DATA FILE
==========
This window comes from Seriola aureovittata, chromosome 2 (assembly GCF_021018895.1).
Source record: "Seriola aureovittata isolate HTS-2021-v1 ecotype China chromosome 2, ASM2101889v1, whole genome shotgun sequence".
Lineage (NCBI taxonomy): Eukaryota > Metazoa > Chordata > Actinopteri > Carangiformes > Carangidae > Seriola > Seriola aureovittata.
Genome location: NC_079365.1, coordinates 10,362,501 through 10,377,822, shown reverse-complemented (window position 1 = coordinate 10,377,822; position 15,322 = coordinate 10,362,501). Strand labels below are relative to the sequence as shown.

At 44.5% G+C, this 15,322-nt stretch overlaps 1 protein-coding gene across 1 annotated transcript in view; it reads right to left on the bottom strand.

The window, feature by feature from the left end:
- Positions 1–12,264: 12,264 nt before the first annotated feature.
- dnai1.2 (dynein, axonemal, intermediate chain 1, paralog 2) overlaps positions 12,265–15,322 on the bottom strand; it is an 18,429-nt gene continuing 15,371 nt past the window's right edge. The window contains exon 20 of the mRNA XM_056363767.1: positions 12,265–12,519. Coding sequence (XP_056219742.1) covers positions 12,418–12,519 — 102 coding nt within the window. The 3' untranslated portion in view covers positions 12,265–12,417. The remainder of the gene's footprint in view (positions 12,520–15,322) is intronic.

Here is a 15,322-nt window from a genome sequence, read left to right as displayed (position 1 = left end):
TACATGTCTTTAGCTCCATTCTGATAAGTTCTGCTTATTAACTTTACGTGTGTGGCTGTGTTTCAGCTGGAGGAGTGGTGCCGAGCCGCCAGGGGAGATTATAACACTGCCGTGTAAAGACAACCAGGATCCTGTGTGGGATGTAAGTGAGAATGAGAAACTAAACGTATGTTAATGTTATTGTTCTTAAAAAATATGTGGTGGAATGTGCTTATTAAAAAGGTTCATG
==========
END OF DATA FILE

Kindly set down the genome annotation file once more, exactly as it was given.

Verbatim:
This window comes from Seriola aureovittata, chromosome 2 (assembly GCF_021018895.1).
Source record: "Seriola aureovittata isolate HTS-2021-v1 ecotype China chromosome 2, ASM2101889v1, whole genome shotgun sequence".
Lineage (NCBI taxonomy): Eukaryota > Metazoa > Chordata > Actinopteri > Carangiformes > Carangidae > Seriola > Seriola aureovittata.
Genome location: NC_079365.1, coordinates 10,362,501 through 10,377,822, shown reverse-complemented (window position 1 = coordinate 10,377,822; position 15,322 = coordinate 10,362,501). Strand labels below are relative to the sequence as shown.

At 44.5% G+C, this 15,322-nt stretch overlaps 1 protein-coding gene across 1 annotated transcript in view; it reads right to left on the bottom strand.

The window, feature by feature from the left end:
- Positions 1–12,264: 12,264 nt before the first annotated feature.
- dnai1.2 (dynein, axonemal, intermediate chain 1, paralog 2) overlaps positions 12,265–15,322 on the bottom strand; it is an 18,429-nt gene continuing 15,371 nt past the window's right edge. The window contains exon 20 of the mRNA XM_056363767.1: positions 12,265–12,519. Coding sequence (XP_056219742.1) covers positions 12,418–12,519 — 102 coding nt within the window. The 3' untranslated portion in view covers positions 12,265–12,417. The remainder of the gene's footprint in view (positions 12,520–15,322) is intronic.

Here is a 15,322-nt window from a genome sequence, read left to right as displayed (position 1 = left end):
TACATGTCTTTAGCTCCATTCTGATAAGTTCTGCTTATTAACTTTACGTGTGTGGCTGTGTTTCAGCTGGAGGAGTGGTGCCGAGCCGCCAGGGGAGATTATAACACTGCCGTGTAAAGACAACCAGGATCCTGTGTGGGATGTAAGTGAGAATGAGAAACTAAACGTATGTTAATGTTATTGTTCTTAAAAAATATGTGGTGGAATGTGCTTATTAAAAAGGTTCATG